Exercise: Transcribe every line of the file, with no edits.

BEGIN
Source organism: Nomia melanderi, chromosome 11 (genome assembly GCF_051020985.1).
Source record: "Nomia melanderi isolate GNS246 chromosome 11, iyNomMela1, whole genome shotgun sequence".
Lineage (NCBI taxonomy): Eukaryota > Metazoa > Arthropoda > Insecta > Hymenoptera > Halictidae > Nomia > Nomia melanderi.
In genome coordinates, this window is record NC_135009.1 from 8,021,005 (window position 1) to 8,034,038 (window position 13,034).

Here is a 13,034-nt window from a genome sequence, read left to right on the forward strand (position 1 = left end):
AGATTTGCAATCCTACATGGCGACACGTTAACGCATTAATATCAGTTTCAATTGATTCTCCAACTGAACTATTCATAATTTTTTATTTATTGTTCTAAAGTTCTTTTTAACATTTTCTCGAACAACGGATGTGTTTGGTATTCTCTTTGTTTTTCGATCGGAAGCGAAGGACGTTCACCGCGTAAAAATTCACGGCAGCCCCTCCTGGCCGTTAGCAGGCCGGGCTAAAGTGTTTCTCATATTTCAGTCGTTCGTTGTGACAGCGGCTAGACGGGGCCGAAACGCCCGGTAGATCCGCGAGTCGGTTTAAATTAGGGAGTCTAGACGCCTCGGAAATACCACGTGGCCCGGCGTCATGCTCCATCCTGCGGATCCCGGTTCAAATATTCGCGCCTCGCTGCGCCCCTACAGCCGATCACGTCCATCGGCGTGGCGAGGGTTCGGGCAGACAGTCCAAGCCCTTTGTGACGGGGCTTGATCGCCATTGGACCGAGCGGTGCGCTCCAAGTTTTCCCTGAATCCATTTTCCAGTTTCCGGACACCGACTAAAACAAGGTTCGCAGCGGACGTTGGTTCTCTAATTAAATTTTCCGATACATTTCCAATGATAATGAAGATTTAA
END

Source organism: Nomia melanderi, chromosome 11 (genome assembly GCF_051020985.1).
Source record: "Nomia melanderi isolate GNS246 chromosome 11, iyNomMela1, whole genome shotgun sequence".
Lineage (NCBI taxonomy): Eukaryota > Metazoa > Arthropoda > Insecta > Hymenoptera > Halictidae > Nomia > Nomia melanderi.
In genome coordinates, this window is record NC_135009.1 from 8,021,005 (window position 1) to 8,034,038 (window position 13,034).

Here is a 13,034-nt window from a genome sequence, read left to right on the forward strand (position 1 = left end):
AGATTTGCAATCCTACATGGCGACACGTTAACGCATTAATATCAGTTTCAATTGATTCTCCAACTGAACTATTCATAATTTTTTATTTATTGTTCTAAAGTTCTTTTTAACATTTTCTCGAACAACGGATGTGTTTGGTATTCTCTTTGTTTTTCGATCGGAAGCGAAGGACGTTCACCGCGTAAAAATTCACGGCAGCCCCTCCTGGCCGTTAGCAGGCCGGGCTAAAGTGTTTCTCATATTTCAGTCGTTCGTTGTGACAGCGGCTAGACGGGGCCGAAACGCCCGGTAGATCCGCGAGTCGGTTTAAATTAGGGAGTCTAGACGCCTCGGAAATACCACGTGGCCCGGCGTCATGCTCCATCCTGCGGATCCCGGTTCAAATATTCGCGCCTCGCTGCGCCCCTACAGCCGATCACGTCCATCGGCGTGGCGAGGGTTCGGGCAGACAGTCCAAGCCCTTTGTGACGGGGCTTGATCGCCATTGGACCGAGCGGTGCGCTCCAAGTTTTCCCTGAATCCATTTTCCAGTTTCCGGACACCGACTAAAACAAGGTTCGCAGCGGACGTTGGTTCTCTAATTAAATTTTCCGATACATTTCCAATGATAATGAAGATTTAA